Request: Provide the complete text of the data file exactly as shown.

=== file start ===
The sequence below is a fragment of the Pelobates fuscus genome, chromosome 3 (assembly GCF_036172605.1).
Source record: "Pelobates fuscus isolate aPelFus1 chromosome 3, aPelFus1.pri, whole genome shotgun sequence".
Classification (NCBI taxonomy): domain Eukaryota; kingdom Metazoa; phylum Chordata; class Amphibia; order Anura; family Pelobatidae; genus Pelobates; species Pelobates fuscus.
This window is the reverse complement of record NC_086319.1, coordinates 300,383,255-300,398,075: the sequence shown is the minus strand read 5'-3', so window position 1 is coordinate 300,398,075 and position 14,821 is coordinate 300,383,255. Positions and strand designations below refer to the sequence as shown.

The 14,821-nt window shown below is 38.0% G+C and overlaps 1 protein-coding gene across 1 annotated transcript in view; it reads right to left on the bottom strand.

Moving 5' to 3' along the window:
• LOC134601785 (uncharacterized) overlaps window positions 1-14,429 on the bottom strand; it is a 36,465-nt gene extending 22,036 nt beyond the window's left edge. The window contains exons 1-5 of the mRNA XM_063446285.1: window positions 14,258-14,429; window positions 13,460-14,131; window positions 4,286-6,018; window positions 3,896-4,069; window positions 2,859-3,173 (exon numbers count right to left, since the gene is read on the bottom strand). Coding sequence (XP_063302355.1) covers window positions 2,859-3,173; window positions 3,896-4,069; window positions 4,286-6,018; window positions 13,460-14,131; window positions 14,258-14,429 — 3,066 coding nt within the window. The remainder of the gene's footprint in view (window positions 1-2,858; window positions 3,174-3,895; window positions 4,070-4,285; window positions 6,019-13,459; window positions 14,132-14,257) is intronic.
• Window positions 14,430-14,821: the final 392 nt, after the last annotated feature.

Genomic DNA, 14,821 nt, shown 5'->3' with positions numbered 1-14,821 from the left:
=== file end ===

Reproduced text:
The sequence below is a fragment of the Pelobates fuscus genome, chromosome 3 (assembly GCF_036172605.1).
Source record: "Pelobates fuscus isolate aPelFus1 chromosome 3, aPelFus1.pri, whole genome shotgun sequence".
Classification (NCBI taxonomy): domain Eukaryota; kingdom Metazoa; phylum Chordata; class Amphibia; order Anura; family Pelobatidae; genus Pelobates; species Pelobates fuscus.
This window is the reverse complement of record NC_086319.1, coordinates 300,383,255-300,398,075: the sequence shown is the minus strand read 5'-3', so window position 1 is coordinate 300,398,075 and position 14,821 is coordinate 300,383,255. Positions and strand designations below refer to the sequence as shown.

The 14,821-nt window shown below is 38.0% G+C and overlaps 1 protein-coding gene across 1 annotated transcript in view; it reads right to left on the bottom strand.

Moving 5' to 3' along the window:
• LOC134601785 (uncharacterized) overlaps window positions 1-14,429 on the bottom strand; it is a 36,465-nt gene extending 22,036 nt beyond the window's left edge. The window contains exons 1-5 of the mRNA XM_063446285.1: window positions 14,258-14,429; window positions 13,460-14,131; window positions 4,286-6,018; window positions 3,896-4,069; window positions 2,859-3,173 (exon numbers count right to left, since the gene is read on the bottom strand). Coding sequence (XP_063302355.1) covers window positions 2,859-3,173; window positions 3,896-4,069; window positions 4,286-6,018; window positions 13,460-14,131; window positions 14,258-14,429 — 3,066 coding nt within the window. The remainder of the gene's footprint in view (window positions 1-2,858; window positions 3,174-3,895; window positions 4,070-4,285; window positions 6,019-13,459; window positions 14,132-14,257) is intronic.
• Window positions 14,430-14,821: the final 392 nt, after the last annotated feature.

Genomic DNA, 14,821 nt, shown 5'->3' with positions numbered 1-14,821 from the left: